Planning for Disaster

Sue Stevens is a respected thought leader in our industry and close friend of Buckingham Strategic Wealth. She wrote the following article after Hurricane Harvey devastated the Texas Gulf Coast region, hoping it might serve those who must now restore and rebuild — and possibly prepare others against future disasters. Sue has graciously shared it with Buckingham so that we may give her planning and preparation recommendations wider reach, and help even more people within our community.

By Sue Stevens of Stevens Wealth Management

It could have happened to any of us. We’ve had double disasters so far this year with Irma and Harvey. As human beings, we want to help. There has been and will continue to be an outpouring of love and compassion as we ache to see others suffer. The need for assistance will continue far into the future.

Financial advisors in the affected areas are texting, calling, using social media to check on the well-being of those who may have suffered a loss. People from all parts of the country are gathering supplies, sending donations and listening to what type of help may be needed both immediately and as the days unfold.

What to Do if Disaster Strikes

The most immediate concern is safety and survival. Many people will be in shock and may need help just thinking through what they need to do. If you have been affected, or you have friends or family that need help, here are some initial considerations:

  • Restore household stability. The Red Cross can help you find emergency shelter. If your area has been declared a federal disaster area, you may qualify for financial relief. Your property insurance agent may be able to help you file a claim on your homeowners’ or other types of insurance policies.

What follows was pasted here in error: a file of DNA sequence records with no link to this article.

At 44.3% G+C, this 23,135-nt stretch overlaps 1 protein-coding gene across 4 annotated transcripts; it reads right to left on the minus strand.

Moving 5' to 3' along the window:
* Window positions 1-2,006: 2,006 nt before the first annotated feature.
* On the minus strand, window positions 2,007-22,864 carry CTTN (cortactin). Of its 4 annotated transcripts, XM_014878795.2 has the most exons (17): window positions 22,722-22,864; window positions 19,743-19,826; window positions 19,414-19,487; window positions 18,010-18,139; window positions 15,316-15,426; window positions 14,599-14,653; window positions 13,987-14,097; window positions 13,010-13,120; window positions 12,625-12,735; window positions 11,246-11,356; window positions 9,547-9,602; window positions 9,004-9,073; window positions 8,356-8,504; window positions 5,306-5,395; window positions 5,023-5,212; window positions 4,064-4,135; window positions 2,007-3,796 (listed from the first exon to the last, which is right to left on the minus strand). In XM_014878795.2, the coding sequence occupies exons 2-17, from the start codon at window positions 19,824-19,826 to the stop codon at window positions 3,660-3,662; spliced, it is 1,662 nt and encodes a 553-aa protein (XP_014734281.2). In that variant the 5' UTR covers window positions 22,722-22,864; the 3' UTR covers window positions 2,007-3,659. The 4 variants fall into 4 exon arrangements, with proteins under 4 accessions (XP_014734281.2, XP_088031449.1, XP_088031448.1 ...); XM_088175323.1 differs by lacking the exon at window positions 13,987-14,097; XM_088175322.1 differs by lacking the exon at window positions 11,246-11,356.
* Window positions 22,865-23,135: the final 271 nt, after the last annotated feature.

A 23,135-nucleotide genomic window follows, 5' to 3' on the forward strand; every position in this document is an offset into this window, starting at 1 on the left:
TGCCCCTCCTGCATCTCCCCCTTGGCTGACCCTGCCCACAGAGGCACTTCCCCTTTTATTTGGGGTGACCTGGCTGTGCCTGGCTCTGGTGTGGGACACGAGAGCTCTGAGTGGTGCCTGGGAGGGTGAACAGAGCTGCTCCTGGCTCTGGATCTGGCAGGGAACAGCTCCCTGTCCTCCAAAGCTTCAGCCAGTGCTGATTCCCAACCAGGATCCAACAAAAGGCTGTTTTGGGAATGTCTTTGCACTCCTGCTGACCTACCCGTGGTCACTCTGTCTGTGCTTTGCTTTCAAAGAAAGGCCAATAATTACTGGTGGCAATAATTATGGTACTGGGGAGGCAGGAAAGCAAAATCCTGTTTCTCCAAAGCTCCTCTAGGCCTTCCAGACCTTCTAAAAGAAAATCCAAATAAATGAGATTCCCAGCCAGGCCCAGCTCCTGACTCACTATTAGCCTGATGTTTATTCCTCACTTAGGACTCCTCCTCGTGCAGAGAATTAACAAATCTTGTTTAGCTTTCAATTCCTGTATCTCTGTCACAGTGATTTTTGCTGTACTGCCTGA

• If you have been injured, you may need to file for disability benefits. If you have this type of coverage through your employer, give your human resource representative a call. If you have coverage outside of your company, call the insurance company to file a claim.
  • If you are OK, but a family member needs your care, you may be able to take up to twelve weeks of unpaid leave under the Family and Medical Leave Act without losing your job. To find out more, contact the U.S. Department of Labor at 1-866-487-9243 .
  • For more extensive information visit Disasters and Financial Planning on the Red Cross website.

Go Bag

If you are just going back to your home, you may need to focus on what documents you need to find and take with you. If you are lucky enough to not be affected (this time), you may also want to put together essential documents that you can grab if you need to evacuate quickly. Here’s a few things that could be extremely important:

  • Online passwords
  • Financial account numbers
  • Check book, savings passbook, other sources of financial assets
  • Insurance policy numbers and contact information
  • Medical records including prescription drug information (think about scanning these to a jump drive and always carrying them)
  • Investment account and retirement account numbers and access information
  • Debit card or ATM card (you may want to get a couple weeks’ worth of cash to cover emergencies)

Much of this can be provided by your financial advisor (if you have one). If you have an online portal, you can scan and store this type of information to be accessed from anywhere.

If you have a smart phone or tablet, consider putting the following information in your contact information:

  • Family cell phone numbers and email addresses
  • Police, fire and ambulance phone numbers
  • Red Cross local phone number (www.redcross.org)
  • Local emergency response center
  • Your employer’s human resource center contact information

When you Have the Luxury of Time

Until some type of disaster happens to you, you think you’ll be immune. We all tend to be overconfident at times, but perhaps now is a good time to revisit the need for flood or earthquake insurance. Yes, it can be expensive, but covering a catastrophic event may be worth it.